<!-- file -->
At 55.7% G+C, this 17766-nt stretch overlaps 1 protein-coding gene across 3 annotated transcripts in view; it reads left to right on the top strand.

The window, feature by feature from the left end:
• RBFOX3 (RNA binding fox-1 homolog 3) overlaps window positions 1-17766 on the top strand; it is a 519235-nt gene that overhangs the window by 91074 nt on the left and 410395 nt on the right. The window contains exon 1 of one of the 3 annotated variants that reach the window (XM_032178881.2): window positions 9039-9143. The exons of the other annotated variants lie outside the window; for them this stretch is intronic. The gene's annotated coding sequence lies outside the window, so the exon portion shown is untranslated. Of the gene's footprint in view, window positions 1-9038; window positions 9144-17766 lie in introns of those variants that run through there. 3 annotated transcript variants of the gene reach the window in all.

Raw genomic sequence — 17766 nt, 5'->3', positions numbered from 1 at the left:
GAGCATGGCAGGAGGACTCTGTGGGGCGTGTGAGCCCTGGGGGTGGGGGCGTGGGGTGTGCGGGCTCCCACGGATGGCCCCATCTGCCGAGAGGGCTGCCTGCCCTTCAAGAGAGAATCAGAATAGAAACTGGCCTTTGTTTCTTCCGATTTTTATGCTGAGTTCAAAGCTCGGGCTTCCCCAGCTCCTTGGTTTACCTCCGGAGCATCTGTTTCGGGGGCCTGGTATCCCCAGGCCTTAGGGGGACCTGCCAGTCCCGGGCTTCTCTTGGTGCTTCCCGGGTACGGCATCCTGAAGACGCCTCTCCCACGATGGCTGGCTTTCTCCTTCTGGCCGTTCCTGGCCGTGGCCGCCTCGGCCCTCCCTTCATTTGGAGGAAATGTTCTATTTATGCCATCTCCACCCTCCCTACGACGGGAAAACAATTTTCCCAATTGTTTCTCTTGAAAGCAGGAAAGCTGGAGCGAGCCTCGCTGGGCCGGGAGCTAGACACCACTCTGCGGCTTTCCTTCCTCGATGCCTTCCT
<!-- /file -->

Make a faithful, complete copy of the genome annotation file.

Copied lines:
At 55.7% G+C, this 17766-nt stretch overlaps 1 protein-coding gene across 3 annotated transcripts in view; it reads left to right on the top strand.

The window, feature by feature from the left end:
• RBFOX3 (RNA binding fox-1 homolog 3) overlaps window positions 1-17766 on the top strand; it is a 519235-nt gene that overhangs the window by 91074 nt on the left and 410395 nt on the right. The window contains exon 1 of one of the 3 annotated variants that reach the window (XM_032178881.2): window positions 9039-9143. The exons of the other annotated variants lie outside the window; for them this stretch is intronic. The gene's annotated coding sequence lies outside the window, so the exon portion shown is untranslated. Of the gene's footprint in view, window positions 1-9038; window positions 9144-17766 lie in introns of those variants that run through there. 3 annotated transcript variants of the gene reach the window in all.

Raw genomic sequence — 17766 nt, 5'->3', positions numbered from 1 at the left:
GAGCATGGCAGGAGGACTCTGTGGGGCGTGTGAGCCCTGGGGGTGGGGGCGTGGGGTGTGCGGGCTCCCACGGATGGCCCCATCTGCCGAGAGGGCTGCCTGCCCTTCAAGAGAGAATCAGAATAGAAACTGGCCTTTGTTTCTTCCGATTTTTATGCTGAGTTCAAAGCTCGGGCTTCCCCAGCTCCTTGGTTTACCTCCGGAGCATCTGTTTCGGGGGCCTGGTATCCCCAGGCCTTAGGGGGACCTGCCAGTCCCGGGCTTCTCTTGGTGCTTCCCGGGTACGGCATCCTGAAGACGCCTCTCCCACGATGGCTGGCTTTCTCCTTCTGGCCGTTCCTGGCCGTGGCCGCCTCGGCCCTCCCTTCATTTGGAGGAAATGTTCTATTTATGCCATCTCCACCCTCCCTACGACGGGAAAACAATTTTCCCAATTGTTTCTCTTGAAAGCAGGAAAGCTGGAGCGAGCCTCGCTGGGCCGGGAGCTAGACACCACTCTGCGGCTTTCCTTCCTCGATGCCTTCCT